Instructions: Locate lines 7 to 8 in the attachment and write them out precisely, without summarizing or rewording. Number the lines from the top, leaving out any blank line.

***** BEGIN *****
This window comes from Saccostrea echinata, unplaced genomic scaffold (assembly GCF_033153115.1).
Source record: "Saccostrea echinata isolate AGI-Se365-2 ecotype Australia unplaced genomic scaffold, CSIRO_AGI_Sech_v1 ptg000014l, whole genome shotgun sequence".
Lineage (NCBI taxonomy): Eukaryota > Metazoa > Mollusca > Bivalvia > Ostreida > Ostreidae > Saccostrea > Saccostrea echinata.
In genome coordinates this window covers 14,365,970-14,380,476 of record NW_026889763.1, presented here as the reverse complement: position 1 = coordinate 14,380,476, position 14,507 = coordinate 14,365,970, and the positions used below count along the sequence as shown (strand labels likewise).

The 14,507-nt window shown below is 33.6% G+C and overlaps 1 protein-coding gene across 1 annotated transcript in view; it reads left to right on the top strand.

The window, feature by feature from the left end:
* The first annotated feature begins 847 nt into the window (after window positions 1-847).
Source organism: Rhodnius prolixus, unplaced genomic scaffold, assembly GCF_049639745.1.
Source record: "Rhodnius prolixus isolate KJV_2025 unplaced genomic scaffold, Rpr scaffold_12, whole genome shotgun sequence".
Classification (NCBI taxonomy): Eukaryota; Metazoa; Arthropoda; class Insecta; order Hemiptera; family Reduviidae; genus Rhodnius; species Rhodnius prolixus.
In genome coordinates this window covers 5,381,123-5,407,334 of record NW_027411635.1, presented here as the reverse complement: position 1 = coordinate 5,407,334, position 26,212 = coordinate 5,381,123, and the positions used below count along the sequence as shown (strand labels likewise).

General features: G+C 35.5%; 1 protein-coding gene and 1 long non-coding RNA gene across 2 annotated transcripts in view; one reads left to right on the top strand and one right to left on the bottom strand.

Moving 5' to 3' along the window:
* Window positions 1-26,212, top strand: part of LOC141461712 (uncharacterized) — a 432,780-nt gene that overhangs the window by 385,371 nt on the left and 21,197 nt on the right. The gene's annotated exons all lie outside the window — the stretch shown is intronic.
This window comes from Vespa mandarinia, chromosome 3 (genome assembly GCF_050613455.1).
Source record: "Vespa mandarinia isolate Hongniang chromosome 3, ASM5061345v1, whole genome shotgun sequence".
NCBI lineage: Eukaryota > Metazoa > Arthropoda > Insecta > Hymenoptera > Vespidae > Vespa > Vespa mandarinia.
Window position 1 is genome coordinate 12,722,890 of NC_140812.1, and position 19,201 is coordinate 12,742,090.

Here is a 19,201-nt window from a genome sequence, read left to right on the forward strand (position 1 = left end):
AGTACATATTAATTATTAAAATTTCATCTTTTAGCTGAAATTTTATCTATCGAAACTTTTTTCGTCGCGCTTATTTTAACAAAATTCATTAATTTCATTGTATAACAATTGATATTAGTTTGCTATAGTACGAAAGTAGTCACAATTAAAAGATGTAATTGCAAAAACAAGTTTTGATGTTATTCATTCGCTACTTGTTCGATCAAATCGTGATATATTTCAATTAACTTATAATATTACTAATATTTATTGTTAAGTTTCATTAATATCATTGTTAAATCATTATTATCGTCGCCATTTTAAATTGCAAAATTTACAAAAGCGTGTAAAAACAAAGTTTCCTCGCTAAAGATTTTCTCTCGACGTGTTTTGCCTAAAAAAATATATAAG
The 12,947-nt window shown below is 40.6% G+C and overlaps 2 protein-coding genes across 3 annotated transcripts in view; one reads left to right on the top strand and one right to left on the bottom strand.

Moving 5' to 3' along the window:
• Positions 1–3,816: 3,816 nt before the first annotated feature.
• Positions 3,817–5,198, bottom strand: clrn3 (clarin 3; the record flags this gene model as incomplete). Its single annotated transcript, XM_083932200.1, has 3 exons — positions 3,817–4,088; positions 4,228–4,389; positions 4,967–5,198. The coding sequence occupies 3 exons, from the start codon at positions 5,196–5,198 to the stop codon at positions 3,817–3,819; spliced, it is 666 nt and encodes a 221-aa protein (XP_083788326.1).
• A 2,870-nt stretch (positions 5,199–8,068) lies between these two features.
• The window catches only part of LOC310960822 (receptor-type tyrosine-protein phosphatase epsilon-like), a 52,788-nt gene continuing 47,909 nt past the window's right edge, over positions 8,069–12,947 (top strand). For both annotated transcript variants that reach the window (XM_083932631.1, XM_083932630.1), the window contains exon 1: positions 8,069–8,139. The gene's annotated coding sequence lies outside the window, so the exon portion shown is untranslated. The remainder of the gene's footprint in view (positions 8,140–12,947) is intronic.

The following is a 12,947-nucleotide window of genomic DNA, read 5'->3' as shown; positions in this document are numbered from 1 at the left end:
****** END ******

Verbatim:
* The first annotated feature begins 847 nt into the window (after window positions 1-847).
Source organism: Rhodnius prolixus, unplaced genomic scaffold, assembly GCF_049639745.1.